A group protesting sexuality and gender-diverse education held signs reading ‘Teach biology, not ideology,’ ‘Let kids be kids’ and ‘Parents’ rights matter’ in Prince Albert on Wednesday.
The local event was one of several across Canada called 1 Million March 4 Children. The Prince Albert protesters walked from City Hall to the Saskatchewan Rivers Public School Division, where several people spoke to the crowd.
This included Saskatchewan Rivers MLA Nadine Wilson, Elevation Academy teacher and business owner Melanie Markling and Pastor Kevin Tabuchi.
“(Parents) want to teach their children the good things of life and for them to be innocent as long as they possibly can in the world we’re living in today,” said organizer Hannah-Mary Shenouda.
Shenouda said she’s against elementary-aged children “being taught how to masturbate and create sodomy and to use dildos.”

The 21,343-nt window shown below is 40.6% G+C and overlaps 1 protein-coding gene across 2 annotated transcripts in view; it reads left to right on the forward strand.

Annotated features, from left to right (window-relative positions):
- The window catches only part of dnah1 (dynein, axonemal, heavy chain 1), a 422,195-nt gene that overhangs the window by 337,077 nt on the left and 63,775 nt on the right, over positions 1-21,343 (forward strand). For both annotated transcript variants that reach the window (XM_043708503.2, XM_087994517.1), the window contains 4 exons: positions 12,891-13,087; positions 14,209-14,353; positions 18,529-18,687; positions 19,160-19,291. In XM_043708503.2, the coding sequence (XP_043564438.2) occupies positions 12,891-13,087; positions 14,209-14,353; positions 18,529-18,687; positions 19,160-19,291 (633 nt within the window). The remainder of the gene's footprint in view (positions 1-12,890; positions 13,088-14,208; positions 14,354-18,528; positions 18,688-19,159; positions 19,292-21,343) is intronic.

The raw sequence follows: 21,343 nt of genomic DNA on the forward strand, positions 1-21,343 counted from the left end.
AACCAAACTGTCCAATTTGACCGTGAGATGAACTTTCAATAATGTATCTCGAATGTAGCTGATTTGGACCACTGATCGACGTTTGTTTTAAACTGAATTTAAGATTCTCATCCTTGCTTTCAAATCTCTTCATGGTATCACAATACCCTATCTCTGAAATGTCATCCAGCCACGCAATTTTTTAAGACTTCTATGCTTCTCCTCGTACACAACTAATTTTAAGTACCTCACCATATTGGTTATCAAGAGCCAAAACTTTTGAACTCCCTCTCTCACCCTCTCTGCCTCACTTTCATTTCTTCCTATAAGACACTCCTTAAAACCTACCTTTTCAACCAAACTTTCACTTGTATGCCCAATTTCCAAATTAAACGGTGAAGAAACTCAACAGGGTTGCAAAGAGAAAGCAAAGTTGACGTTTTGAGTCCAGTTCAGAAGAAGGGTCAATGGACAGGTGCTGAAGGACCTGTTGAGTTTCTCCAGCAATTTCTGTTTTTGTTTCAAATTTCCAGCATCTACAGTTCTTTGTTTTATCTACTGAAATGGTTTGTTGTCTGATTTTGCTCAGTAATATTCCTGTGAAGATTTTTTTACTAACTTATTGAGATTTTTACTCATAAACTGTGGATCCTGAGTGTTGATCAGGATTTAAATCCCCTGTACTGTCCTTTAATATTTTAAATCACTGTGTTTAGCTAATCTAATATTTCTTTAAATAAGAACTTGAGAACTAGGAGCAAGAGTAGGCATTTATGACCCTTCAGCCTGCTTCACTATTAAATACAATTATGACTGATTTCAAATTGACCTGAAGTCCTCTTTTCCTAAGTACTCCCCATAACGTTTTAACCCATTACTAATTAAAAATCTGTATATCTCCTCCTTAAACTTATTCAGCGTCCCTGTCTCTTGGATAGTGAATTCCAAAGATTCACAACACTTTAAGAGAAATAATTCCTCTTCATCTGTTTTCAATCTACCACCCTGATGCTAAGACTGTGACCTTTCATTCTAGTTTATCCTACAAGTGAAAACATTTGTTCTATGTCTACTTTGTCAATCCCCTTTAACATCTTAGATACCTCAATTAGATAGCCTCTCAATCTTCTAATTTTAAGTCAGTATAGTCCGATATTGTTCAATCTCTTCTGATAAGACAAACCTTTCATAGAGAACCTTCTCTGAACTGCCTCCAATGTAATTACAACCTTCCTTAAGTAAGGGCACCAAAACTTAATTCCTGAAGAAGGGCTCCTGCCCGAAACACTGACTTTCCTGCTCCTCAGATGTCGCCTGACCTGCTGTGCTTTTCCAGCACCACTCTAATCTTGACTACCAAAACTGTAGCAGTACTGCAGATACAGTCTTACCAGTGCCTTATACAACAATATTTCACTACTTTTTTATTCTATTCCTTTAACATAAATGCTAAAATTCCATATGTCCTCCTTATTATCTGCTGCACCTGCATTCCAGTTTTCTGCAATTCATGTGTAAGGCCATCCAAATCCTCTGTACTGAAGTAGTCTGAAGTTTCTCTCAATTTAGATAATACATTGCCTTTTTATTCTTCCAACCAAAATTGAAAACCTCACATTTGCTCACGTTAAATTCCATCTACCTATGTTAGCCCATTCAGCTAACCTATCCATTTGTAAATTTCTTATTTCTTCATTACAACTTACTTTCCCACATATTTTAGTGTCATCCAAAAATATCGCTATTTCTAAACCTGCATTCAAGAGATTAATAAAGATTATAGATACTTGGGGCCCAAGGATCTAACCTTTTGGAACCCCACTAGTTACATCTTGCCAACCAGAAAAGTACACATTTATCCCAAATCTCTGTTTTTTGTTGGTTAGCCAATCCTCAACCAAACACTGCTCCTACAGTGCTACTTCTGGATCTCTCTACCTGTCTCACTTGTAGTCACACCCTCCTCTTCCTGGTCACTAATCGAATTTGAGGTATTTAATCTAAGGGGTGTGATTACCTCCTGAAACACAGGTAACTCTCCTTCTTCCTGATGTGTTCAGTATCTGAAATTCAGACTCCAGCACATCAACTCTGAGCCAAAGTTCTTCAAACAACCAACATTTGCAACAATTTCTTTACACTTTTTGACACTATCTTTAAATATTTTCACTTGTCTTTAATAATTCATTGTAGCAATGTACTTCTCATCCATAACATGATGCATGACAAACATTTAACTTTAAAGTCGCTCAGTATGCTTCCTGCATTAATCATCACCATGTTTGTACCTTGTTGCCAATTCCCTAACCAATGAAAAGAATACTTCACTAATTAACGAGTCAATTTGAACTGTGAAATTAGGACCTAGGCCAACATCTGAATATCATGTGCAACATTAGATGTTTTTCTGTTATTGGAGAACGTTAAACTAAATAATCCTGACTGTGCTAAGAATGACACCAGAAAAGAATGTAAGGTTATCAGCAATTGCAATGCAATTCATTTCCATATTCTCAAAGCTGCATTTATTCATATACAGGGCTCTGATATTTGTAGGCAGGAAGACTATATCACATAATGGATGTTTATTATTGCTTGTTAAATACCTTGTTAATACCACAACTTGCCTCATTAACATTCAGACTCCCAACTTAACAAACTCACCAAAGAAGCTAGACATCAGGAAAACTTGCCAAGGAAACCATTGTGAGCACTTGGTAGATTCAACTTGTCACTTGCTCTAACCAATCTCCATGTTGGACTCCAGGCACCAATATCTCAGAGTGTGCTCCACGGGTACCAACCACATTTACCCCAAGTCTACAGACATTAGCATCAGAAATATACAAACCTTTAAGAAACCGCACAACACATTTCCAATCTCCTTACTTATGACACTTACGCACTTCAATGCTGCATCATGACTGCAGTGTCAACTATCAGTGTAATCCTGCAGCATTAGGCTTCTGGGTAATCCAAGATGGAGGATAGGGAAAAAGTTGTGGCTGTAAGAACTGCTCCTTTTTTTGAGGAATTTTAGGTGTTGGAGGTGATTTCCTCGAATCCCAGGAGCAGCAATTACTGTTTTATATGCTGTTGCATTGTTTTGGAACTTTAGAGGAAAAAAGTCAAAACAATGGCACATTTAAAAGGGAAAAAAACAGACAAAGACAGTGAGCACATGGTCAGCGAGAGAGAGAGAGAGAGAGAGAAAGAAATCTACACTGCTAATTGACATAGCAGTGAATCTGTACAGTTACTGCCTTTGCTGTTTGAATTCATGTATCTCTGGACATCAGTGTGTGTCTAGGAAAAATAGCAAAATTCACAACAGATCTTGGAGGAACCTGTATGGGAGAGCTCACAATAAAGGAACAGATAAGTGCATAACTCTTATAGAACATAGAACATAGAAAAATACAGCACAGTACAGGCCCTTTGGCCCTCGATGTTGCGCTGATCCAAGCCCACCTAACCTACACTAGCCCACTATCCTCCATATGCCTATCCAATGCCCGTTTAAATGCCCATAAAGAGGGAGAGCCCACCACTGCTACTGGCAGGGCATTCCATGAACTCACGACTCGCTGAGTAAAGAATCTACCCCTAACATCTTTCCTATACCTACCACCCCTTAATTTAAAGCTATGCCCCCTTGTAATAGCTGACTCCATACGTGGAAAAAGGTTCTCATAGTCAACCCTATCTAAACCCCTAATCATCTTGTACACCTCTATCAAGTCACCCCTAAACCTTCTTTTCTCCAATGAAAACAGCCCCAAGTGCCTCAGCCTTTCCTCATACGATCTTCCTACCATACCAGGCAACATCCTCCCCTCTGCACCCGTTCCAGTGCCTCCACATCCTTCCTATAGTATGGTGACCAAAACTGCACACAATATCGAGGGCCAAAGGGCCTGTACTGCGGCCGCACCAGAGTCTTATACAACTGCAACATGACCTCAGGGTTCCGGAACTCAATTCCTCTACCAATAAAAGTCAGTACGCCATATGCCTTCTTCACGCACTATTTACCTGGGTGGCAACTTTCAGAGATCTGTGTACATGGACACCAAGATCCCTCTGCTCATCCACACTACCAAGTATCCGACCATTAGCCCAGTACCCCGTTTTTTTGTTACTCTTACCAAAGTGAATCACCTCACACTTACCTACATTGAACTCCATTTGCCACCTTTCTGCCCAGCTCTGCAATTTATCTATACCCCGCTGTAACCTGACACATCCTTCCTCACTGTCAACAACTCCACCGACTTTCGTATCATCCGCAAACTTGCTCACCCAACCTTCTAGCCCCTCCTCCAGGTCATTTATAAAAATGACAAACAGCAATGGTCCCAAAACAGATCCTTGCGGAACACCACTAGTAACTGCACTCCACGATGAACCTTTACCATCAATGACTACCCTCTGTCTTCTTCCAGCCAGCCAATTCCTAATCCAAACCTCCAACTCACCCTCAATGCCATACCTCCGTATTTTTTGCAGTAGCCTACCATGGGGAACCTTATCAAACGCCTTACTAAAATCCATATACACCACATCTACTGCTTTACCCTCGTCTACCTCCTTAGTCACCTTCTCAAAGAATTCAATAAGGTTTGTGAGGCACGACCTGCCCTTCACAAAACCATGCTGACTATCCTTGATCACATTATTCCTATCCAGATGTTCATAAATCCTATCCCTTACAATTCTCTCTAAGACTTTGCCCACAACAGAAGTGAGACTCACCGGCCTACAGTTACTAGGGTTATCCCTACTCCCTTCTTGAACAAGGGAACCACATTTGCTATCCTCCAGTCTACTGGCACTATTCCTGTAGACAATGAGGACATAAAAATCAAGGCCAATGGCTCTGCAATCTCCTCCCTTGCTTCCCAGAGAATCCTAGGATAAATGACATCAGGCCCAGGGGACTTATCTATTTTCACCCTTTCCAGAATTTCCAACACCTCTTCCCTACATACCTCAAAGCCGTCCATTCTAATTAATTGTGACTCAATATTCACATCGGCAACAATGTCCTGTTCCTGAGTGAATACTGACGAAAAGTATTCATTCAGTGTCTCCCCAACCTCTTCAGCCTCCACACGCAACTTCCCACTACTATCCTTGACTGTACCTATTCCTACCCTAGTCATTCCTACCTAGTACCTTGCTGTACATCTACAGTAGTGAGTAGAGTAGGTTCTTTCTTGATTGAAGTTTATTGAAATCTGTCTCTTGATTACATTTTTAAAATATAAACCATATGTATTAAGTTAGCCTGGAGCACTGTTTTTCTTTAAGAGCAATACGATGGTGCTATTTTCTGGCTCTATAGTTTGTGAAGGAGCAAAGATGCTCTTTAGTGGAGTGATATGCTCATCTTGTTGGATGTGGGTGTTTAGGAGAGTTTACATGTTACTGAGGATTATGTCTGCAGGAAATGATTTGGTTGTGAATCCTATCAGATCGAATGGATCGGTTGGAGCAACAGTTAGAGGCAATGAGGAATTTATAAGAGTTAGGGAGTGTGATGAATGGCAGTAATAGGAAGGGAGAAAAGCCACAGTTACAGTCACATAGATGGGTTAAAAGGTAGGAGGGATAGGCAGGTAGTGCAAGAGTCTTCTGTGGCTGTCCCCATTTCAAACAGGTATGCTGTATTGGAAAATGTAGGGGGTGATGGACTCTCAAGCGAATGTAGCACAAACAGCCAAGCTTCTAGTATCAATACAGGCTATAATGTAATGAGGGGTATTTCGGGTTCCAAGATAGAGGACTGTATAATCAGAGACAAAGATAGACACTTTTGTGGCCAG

According to a news release – and shown in some signs at the march – the group is protesting SOGI 123 in schools, which the Saskatchewan Teachers Federation wanted to implement in a pilot program.
“The people pushing SOGI 123 think it is the only way to ensure that schools are safe and inclusive for all students. They think it is their way or nothing,” said Wilson.
“But by the crowd here today, with their babies and their children, with their parents and their grandparents, I’m here to tell you that it’s not the only way to respect the rights of a child. Inclusion must include parents and caregivers.”
Last month, the Ministry of Education said teachers are no longer allowed to bring in outside sources to teach about sex education. This comes after Planned Parenthood offered ABC sex cards to Grade 9 students at Lumsden High School.
SOGI is not specific to sex education and focuses on “diversity and respect” of the LGBTQ community. According to its website, the SOGI program has three pillars: policies and procedures, inclusive environments and teaching resources.